Reproductive Justice New Brunswick’s efforts to lease the existing Morgentaler clinic in Fredericton continue as the organization is in negotiations with the owner of the former clinic to secure an agreement. Now RJNB is asking for your generous support to buy the equipment located at the clinic that is necessary to provide a full range of reproductive health services for phase two of it’s goals. This Fundrazr campaign is a public initiative in response to the current provincial government’s refusal to take action on the barriers to abortion access in New Brunswick. There are only three days left to help RJNB reach their 200k goal. Please donate what you can here.
Women’s rights advocate Wendy Robbins spoke about the importance of the Morgentaler clinic as an alternative option in a heavily restricted health care system:
“We have all this red tape and bureaucracy and require it to be done in a hospital by a specialist, and so we’re paying between $1700-$2000 for every abortion in a hospital. In a clinic, it’s less than half that.”
The New Brunswick Medical Society has also addressed issues they have with regulation 84-20 that prevents women from accessing safe, legal abortions unless two doctors declare in writing that the abortion is medically necessary. 84-20 is part of New Brunswick’s Medical Services Payment act which includes the following under procedures which “are not deemed to be entitled services:”
(a.1) abortion, unless the abortion is performed by a specialist in the field of obstetrics and gynaecology in a hospital facility approved by the jurisdiction in which the hospital facility is located and two medical practitioners certify in writing that the abortion was medically required .
Many have commented that the wording in the regulation is much too vague. For instance, how can we define what is “medically necessary?” If a woman’s physical health is not in danger, does that mean an abortion isn’t necessary? Terms like this oversimplify women’s lives and ignore the complex emotional, social, and financial factors that can affect a woman’s decision to terminate a pregnancy.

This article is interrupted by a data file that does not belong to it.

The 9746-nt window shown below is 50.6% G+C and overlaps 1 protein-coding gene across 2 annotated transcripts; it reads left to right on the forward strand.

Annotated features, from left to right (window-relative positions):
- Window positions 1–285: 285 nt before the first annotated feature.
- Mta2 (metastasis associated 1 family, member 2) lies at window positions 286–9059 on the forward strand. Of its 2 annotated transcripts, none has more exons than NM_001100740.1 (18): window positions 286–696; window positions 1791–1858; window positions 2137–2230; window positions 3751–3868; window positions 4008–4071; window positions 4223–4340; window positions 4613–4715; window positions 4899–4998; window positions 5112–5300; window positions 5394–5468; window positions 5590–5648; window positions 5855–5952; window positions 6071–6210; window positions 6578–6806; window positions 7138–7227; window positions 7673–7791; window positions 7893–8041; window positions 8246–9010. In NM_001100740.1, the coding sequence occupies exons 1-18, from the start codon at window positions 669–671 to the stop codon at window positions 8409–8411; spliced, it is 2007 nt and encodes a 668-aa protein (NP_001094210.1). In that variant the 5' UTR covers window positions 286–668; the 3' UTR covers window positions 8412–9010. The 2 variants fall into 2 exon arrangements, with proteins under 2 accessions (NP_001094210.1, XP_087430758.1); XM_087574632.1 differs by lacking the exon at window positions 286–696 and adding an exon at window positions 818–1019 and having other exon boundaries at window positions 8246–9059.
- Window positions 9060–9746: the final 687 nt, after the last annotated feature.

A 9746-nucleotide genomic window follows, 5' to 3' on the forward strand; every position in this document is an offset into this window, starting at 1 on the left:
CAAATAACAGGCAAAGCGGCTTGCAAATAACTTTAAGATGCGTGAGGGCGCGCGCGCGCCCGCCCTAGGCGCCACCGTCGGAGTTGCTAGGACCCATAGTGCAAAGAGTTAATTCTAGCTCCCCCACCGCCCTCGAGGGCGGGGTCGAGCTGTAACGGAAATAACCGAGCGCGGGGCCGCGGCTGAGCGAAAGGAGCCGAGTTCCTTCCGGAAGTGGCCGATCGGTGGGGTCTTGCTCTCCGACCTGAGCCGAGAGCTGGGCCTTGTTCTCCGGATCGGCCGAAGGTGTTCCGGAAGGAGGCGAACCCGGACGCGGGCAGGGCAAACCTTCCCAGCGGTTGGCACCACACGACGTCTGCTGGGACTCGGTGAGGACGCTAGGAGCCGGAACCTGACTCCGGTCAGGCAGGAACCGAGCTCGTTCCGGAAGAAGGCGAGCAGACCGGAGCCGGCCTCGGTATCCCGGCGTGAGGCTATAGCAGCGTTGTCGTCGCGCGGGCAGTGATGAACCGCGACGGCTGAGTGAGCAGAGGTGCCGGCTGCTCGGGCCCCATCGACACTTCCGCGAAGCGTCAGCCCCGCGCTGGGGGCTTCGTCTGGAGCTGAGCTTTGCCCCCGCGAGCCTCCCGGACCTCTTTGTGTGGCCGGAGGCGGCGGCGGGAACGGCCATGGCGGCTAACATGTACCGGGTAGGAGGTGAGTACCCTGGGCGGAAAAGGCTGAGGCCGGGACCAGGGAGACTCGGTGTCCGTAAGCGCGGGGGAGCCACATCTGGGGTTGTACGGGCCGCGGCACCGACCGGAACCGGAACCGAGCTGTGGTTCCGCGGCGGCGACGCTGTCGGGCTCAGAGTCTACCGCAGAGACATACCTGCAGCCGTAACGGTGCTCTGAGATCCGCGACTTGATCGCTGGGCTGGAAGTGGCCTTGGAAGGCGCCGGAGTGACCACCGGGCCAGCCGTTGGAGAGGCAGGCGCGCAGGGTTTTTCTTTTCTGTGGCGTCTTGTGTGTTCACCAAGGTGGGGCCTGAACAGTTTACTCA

The Morgentaler clinic was the only facility in New Brunswick and Prince Edward Island where women could access abortions based on self-referral. The clinic performed about 60 percent of abortions in the province every year.
Kathleen Pye of RJNB is concerned about how hospitals – there are only two in New Brunswick that will do the procedure – will accommodate the women who have gone to the Morgentaler clinic. Currently, 60,000 New Brunswickers do not have family doctors and women may have to make the rounds to several walk-in-clinics to try and find a doctor that can help them.
In this climate, women’s voices are incredibly important. Prior to the #SavetheClinic rally, The New Brunswick Media Co-op published a woman’s abortion experience. Below we’ve included an excerpt from her story:
“It was really a nightmare, waiting for almost nine weeks for a procedure at the hospital, and having a fetus growing inside of me that I did not want. Looking back now, I would have went to the Morgentaler Clinic if I had the funds. I really felt like I was failed by our ‘healthcare’ system.”
The woman who chose to remain anonymous details the mistrust and judgement she faced at every stage in her abortion experience. We need to do everything we can to allow women to exercise reproductive freedom. Which is why this woman’s story, and those documented in One Kind Word, are so crucial in the fight for accessible and affordable reproductive health care. One Kind Word engages directly with women across Canada through portraits and personal stories to remind us that speaking up is essential in effecting change for women across the world.